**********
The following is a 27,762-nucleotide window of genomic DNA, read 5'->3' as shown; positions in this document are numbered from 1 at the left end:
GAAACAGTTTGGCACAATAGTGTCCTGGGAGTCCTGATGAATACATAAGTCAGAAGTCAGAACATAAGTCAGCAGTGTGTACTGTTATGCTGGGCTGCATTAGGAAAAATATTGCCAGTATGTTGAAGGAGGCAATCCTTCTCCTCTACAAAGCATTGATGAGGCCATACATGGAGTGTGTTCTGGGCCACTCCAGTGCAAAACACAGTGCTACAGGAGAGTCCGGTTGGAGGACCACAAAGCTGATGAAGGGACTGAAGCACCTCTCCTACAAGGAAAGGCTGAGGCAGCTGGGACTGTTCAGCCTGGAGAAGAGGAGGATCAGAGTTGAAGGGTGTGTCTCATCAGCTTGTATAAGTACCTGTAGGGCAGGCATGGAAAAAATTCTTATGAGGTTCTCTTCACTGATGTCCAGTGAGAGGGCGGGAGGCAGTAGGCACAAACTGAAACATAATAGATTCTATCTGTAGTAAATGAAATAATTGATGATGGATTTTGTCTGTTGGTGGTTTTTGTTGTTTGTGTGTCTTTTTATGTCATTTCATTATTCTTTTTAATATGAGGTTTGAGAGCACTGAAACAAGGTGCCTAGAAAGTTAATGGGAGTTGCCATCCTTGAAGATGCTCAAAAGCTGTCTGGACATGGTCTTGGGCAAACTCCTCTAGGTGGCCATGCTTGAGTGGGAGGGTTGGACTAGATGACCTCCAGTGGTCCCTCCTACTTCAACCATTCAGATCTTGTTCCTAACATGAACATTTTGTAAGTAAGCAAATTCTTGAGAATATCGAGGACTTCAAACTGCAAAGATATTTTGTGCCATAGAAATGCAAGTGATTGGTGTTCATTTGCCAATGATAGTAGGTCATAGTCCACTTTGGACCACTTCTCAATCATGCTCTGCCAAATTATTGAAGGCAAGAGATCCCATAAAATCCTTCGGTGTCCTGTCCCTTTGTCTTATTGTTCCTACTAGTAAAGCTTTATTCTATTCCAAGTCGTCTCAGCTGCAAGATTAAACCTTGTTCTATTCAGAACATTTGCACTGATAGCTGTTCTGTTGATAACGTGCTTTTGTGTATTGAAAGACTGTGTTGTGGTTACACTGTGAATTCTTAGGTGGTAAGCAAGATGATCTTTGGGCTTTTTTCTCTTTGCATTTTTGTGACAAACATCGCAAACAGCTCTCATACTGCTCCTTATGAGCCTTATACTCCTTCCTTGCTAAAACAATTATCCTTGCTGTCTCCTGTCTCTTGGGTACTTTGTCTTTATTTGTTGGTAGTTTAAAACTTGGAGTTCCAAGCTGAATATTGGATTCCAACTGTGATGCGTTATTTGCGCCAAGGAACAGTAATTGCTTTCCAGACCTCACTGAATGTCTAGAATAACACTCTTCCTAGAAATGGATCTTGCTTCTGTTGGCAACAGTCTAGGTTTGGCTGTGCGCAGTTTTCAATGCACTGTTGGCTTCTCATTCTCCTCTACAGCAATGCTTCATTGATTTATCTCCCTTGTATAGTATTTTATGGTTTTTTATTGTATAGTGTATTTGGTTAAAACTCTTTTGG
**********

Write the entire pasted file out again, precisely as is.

The following is a 27,762-nucleotide window of genomic DNA, read 5'->3' as shown; positions in this document are numbered from 1 at the left end:
GAAACAGTTTGGCACAATAGTGTCCTGGGAGTCCTGATGAATACATAAGTCAGAAGTCAGAACATAAGTCAGCAGTGTGTACTGTTATGCTGGGCTGCATTAGGAAAAATATTGCCAGTATGTTGAAGGAGGCAATCCTTCTCCTCTACAAAGCATTGATGAGGCCATACATGGAGTGTGTTCTGGGCCACTCCAGTGCAAAACACAGTGCTACAGGAGAGTCCGGTTGGAGGACCACAAAGCTGATGAAGGGACTGAAGCACCTCTCCTACAAGGAAAGGCTGAGGCAGCTGGGACTGTTCAGCCTGGAGAAGAGGAGGATCAGAGTTGAAGGGTGTGTCTCATCAGCTTGTATAAGTACCTGTAGGGCAGGCATGGAAAAAATTCTTATGAGGTTCTCTTCACTGATGTCCAGTGAGAGGGCGGGAGGCAGTAGGCACAAACTGAAACATAATAGATTCTATCTGTAGTAAATGAAATAATTGATGATGGATTTTGTCTGTTGGTGGTTTTTGTTGTTTGTGTGTCTTTTTATGTCATTTCATTATTCTTTTTAATATGAGGTTTGAGAGCACTGAAACAAGGTGCCTAGAAAGTTAATGGGAGTTGCCATCCTTGAAGATGCTCAAAAGCTGTCTGGACATGGTCTTGGGCAAACTCCTCTAGGTGGCCATGCTTGAGTGGGAGGGTTGGACTAGATGACCTCCAGTGGTCCCTCCTACTTCAACCATTCAGATCTTGTTCCTAACATGAACATTTTGTAAGTAAGCAAATTCTTGAGAATATCGAGGACTTCAAACTGCAAAGATATTTTGTGCCATAGAAATGCAAGTGATTGGTGTTCATTTGCCAATGATAGTAGGTCATAGTCCACTTTGGACCACTTCTCAATCATGCTCTGCCAAATTATTGAAGGCAAGAGATCCCATAAAATCCTTCGGTGTCCTGTCCCTTTGTCTTATTGTTCCTACTAGTAAAGCTTTATTCTATTCCAAGTCGTCTCAGCTGCAAGATTAAACCTTGTTCTATTCAGAACATTTGCACTGATAGCTGTTCTGTTGATAACGTGCTTTTGTGTATTGAAAGACTGTGTTGTGGTTACACTGTGAATTCTTAGGTGGTAAGCAAGATGATCTTTGGGCTTTTTTCTCTTTGCATTTTTGTGACAAACATCGCAAACAGCTCTCATACTGCTCCTTATGAGCCTTATACTCCTTCCTTGCTAAAACAATTATCCTTGCTGTCTCCTGTCTCTTGGGTACTTTGTCTTTATTTGTTGGTAGTTTAAAACTTGGAGTTCCAAGCTGAATATTGGATTCCAACTGTGATGCGTTATTTGCGCCAAGGAACAGTAATTGCTTTCCAGACCTCACTGAATGTCTAGAATAACACTCTTCCTAGAAATGGATCTTGCTTCTGTTGGCAACAGTCTAGGTTTGGCTGTGCGCAGTTTTCAATGCACTGTTGGCTTCTCATTCTCCTCTACAGCAATGCTTCATTGATTTATCTCCCTTGTATAGTATTTTATGGTTTTTTATTGTATAGTGTATTTGGTTAAAACTCTTTTGG